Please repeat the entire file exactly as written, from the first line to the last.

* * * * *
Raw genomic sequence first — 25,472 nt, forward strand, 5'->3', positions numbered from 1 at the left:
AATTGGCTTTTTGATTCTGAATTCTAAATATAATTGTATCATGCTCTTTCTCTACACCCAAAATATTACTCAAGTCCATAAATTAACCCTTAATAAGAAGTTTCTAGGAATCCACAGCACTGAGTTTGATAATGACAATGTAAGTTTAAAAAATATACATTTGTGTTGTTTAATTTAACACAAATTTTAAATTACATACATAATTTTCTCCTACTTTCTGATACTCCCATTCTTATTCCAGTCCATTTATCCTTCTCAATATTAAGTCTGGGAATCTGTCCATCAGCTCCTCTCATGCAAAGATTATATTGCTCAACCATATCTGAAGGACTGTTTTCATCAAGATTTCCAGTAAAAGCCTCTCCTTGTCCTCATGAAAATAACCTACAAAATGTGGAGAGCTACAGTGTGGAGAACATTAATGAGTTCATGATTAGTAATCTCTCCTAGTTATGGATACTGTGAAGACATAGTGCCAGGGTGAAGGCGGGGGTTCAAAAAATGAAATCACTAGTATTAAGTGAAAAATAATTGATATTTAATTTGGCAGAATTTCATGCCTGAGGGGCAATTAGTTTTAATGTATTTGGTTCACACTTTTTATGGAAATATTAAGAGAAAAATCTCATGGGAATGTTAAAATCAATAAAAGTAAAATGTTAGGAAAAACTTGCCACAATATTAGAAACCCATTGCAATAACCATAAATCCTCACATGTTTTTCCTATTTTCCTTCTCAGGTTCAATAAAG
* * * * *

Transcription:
Raw genomic sequence first — 25,472 nt, forward strand, 5'->3', positions numbered from 1 at the left:
AATTGGCTTTTTGATTCTGAATTCTAAATATAATTGTATCATGCTCTTTCTCTACACCCAAAATATTACTCAAGTCCATAAATTAACCCTTAATAAGAAGTTTCTAGGAATCCACAGCACTGAGTTTGATAATGACAATGTAAGTTTAAAAAATATACATTTGTGTTGTTTAATTTAACACAAATTTTAAATTACATACATAATTTTCTCCTACTTTCTGATACTCCCATTCTTATTCCAGTCCATTTATCCTTCTCAATATTAAGTCTGGGAATCTGTCCATCAGCTCCTCTCATGCAAAGATTATATTGCTCAACCATATCTGAAGGACTGTTTTCATCAAGATTTCCAGTAAAAGCCTCTCCTTGTCCTCATGAAAATAACCTACAAAATGTGGAGAGCTACAGTGTGGAGAACATTAATGAGTTCATGATTAGTAATCTCTCCTAGTTATGGATACTGTGAAGACATAGTGCCAGGGTGAAGGCGGGGGTTCAAAAAATGAAATCACTAGTATTAAGTGAAAAATAATTGATATTTAATTTGGCAGAATTTCATGCCTGAGGGGCAATTAGTTTTAATGTATTTGGTTCACACTTTTTATGGAAATATTAAGAGAAAAATCTCATGGGAATGTTAAAATCAATAAAAGTAAAATGTTAGGAAAAACTTGCCACAATATTAGAAACCCATTGCAATAACCATAAATCCTCACATGTTTTTCCTATTTTCCTTCTCAGGTTCAATAAAG